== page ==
Isolation and Characterization of AGAMOUS-Like Genes Associated With Double-Flower Morphogenesis in Kerria japonica (Rosaceae).
ABSTRACT: Double-flower phenotype is more popular and attractive in garden and ornamental plants. There is great interest in exploring the molecular mechanisms underlying the double-flower formation for further breeding and selection. Kerria japonica, a commercial ornamental shrub of the Rosaceae family, is considered an excellent system to determine the mechanisms of morphological alterations, because it naturally has a single-flower form and double-flower variant with homeotic conversion of stamens into petals and carpels into leaf-like carpels. In this study, Sf-KjAG (AGAMOUS homolog of single-flower K. japonica) and Df-KjAG (AGAMOUS homolog of double-flower K. japonica) were isolated and characterized as two AGAMOUS (AG) homologs that occur strictly in single- and double-flower K. japonica, respectively. Our sequence comparison showed that Df-KjAG is derived from ectopic splicing with the insertion of a 2411 bp transposon-like fragment, which might disrupt mRNA accumulation and protein function, into intron 1. Ectopic expression analysis in Arabidopsis revealed that Sf-KjAG is highly conserved in specifying carpel and stamen identities. However, Df-KjAG did not show any putative C-class function in floral development. Moreover, yeast-two-hybrid assays showed that Sf-KjAG can interact with KjAGL2, KjAGL9, and KjAP1, whereas Df-KjAG has lost interactions with these floral identity genes. In addition, loss-of-function of Df-KjAG affected not only its own expression, but also that of other putative floral organ identity genes such as KjAGL2, KjAGL9, KjAP1, KjAP2, KjAP3, and KjPI. In conclusion, our findings suggest that double-flower formation in K. japonica can be attributed to Df-KjAG, which appears to be a mutant produced by the insertion of a transposon-like fragment in the normal AG homolog (Sf-KjAG) of single-flower K. japonica. Highlights:Sf-KjAG and Df-KjAG are different variations only distinguished by a transposon-like fragment insertion which lead to the evolutionary transformation from single-flower to double-flowers morphogenesis in Kerria japonica.
Project description:In the model plant Arabidopsis thaliana, a core eudicot, the floral homeotic C-class gene AGAMOUS (AG) has a dual role specifying reproductive organ identity and floral meristem determinacy. We conduct a functional analysis of the putative AG ortholog ThtAG1 from the ranunculid Thalictrum thalictroides, a representative of the sister lineage to all other eudicots. Down-regulation of ThtAG1 by virus-induced gene silencing resulted in homeotic conversion of stamens and carpels into sepaloid organs and loss of flower determinacy. Moreover, flowers exhibiting strong silencing of ThtAG1 phenocopied the double-flower ornamental cultivar T. thalictroides 'Double White.' Molecular analysis of 'Double White' ThtAG1 alleles revealed the insertion of a retrotransposon causing either nonsense-mediated decay of transcripts or alternative splicing that results in mutant proteins with K-domain deletions. Biochemical analysis demonstrated that the mutation abolishes protein-protein interactions with the putative E-class protein ThtSEP3. C- and E-class protein heterodimerization is predicted by the floral quartet model, but evidence for the functional importance of this interaction is scarce outside the core eudicots. Our findings therefore corroborate the importance and conservation of the interactions between C- and E-class proteins. This study provides a functional description of a full C-class mutant in a noncore ("basal") eudicot, an ornamental double flower, affecting both organ identity and meristem determinacy. Using complementary forward and reverse genetic approaches, this study demonstrates deep conservation of the dual C-class gene function and of the interactions between C- and E-class proteins predicted by the floral quartet model.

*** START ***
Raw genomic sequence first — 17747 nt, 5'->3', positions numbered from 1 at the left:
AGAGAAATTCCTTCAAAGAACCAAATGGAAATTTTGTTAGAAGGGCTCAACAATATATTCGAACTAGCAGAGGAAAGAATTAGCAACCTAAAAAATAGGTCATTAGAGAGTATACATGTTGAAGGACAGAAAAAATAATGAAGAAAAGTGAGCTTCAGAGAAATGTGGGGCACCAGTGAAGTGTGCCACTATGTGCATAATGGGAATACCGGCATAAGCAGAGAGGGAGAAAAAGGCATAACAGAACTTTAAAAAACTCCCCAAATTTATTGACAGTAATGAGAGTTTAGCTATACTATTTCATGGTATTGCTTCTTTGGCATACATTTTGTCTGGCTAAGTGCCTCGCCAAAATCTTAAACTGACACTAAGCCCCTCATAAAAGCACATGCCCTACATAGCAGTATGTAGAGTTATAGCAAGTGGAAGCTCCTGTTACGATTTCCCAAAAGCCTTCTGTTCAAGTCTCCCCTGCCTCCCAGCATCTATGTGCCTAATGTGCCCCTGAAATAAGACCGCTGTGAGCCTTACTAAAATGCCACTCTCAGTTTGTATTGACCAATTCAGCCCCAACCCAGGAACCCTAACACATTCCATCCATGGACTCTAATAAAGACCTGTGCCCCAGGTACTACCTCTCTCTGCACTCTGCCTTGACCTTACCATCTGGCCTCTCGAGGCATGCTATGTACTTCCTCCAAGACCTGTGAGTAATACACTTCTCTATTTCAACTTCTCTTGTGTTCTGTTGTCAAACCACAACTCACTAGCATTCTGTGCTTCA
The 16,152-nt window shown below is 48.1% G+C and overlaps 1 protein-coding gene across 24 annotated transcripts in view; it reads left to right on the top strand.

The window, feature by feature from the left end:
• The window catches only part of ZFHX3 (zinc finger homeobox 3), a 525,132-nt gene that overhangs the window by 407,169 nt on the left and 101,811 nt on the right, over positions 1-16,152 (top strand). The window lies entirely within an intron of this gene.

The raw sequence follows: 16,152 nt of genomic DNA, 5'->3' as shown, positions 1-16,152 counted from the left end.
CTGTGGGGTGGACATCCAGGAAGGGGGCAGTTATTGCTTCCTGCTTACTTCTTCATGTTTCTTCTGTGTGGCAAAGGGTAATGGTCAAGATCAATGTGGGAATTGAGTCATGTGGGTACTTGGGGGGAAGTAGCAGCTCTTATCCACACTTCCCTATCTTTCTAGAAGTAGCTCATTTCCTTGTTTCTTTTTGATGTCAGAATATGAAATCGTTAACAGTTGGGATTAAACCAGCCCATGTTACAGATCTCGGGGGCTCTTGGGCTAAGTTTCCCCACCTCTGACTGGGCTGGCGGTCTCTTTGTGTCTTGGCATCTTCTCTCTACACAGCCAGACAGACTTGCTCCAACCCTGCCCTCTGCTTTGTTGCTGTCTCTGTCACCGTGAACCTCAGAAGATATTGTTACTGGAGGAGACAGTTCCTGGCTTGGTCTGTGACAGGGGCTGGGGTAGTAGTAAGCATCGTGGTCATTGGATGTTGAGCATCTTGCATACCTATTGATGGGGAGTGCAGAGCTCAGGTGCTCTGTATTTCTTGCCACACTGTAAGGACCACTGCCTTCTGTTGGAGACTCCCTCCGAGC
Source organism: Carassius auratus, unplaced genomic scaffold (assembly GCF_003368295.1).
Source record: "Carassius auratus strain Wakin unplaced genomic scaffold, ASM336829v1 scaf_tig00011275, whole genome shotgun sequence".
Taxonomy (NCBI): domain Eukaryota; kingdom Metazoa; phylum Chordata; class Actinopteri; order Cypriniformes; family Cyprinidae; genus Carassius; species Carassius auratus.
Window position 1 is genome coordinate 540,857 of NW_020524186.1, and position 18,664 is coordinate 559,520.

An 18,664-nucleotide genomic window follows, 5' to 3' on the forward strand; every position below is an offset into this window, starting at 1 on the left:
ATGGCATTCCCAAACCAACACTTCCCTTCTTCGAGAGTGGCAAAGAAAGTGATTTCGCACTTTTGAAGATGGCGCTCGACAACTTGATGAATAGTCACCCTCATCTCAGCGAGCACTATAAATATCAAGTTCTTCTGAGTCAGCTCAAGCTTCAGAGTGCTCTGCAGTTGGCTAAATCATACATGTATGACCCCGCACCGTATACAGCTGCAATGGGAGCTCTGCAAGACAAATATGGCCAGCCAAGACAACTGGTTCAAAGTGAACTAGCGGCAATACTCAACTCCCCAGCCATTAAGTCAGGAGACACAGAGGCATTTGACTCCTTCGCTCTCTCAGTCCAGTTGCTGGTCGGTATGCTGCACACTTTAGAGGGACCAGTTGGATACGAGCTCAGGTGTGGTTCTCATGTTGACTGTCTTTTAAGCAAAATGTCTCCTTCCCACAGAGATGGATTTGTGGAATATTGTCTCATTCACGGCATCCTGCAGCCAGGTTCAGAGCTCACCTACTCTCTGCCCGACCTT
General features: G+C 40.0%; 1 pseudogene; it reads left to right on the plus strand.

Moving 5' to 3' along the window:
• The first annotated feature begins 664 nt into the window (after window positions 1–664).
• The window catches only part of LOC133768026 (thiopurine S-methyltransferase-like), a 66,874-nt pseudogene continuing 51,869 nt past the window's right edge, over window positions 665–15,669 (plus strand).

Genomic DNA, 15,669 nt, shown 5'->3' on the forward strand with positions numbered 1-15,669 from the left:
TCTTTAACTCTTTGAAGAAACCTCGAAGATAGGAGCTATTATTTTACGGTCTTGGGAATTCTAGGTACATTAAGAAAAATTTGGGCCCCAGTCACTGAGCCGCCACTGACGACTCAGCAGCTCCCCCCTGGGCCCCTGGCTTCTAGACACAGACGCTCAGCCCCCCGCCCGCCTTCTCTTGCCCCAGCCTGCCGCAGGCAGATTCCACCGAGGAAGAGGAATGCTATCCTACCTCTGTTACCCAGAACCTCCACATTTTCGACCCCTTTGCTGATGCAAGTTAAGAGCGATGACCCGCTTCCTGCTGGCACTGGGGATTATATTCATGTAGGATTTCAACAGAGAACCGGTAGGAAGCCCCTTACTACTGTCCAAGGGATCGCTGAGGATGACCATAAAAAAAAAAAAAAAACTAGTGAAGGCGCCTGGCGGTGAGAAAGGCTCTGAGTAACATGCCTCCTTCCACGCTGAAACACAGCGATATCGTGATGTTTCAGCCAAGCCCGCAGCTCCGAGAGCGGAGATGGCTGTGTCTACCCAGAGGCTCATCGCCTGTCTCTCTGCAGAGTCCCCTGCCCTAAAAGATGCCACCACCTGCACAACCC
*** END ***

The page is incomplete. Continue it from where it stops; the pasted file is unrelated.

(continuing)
Project description:Flowers with more petals are of more ornamental value. It is well known that AGAMOUS (AG) is the core member of the C-class gene which plays an essential role in double flower formation and identification of stamens and carpels in Arabidopsis thaliana. We searched C-class genes in the genome of the carnation, and found two AG orthologs (DcaAGa, DcaAGb). Phylogenetic analysis showed that the two genes were closely related to the euAG subclade. Then we searched the genomes of other Caryophyllales plants (Beta vulgaris, Spinacia oleracea, Chenopodium quinoa) for C-class genes, and found that their C-class genes all belonged to the euAG subclade. Semi-quantitative PCR (sq-PCR) analysis indicated that the expression of DcaAG genes in the single flower phenotype was higher than that in the double flower phenotype. Quantitative real-time RT-PCR (qRT-PCR) analysis showed that the expressions of DcaAG genes in the flower bud were significantly different from those in the root, stem, and leaf between the single and double flower phenotype carnations, and that DcaAG genes were specifically expressed in the stamen and carpel of carnation. Moreover, the expression of other floral organ identity genes (AP1 and AP2, PI and AP3, SEP1 and SEP3 corresponding to the A-, B-, and E-class of genes, respectively) showed no significant difference in all floral organs between the single and double flower phenotype carnations, suggesting that C-class (DcaAG) genes might play an important role in the double flower phenotype in carnation. Petal loss or decrease, precocious flowering, silique shortening, and seed sterility were observed in 35S::DcaAGa and 35S::DcaAGb transgenic Arabidopsis plants. All these results show that DcaAG genes might affect the petal number negatively and have a specific function in stamen and carpel development in carnation.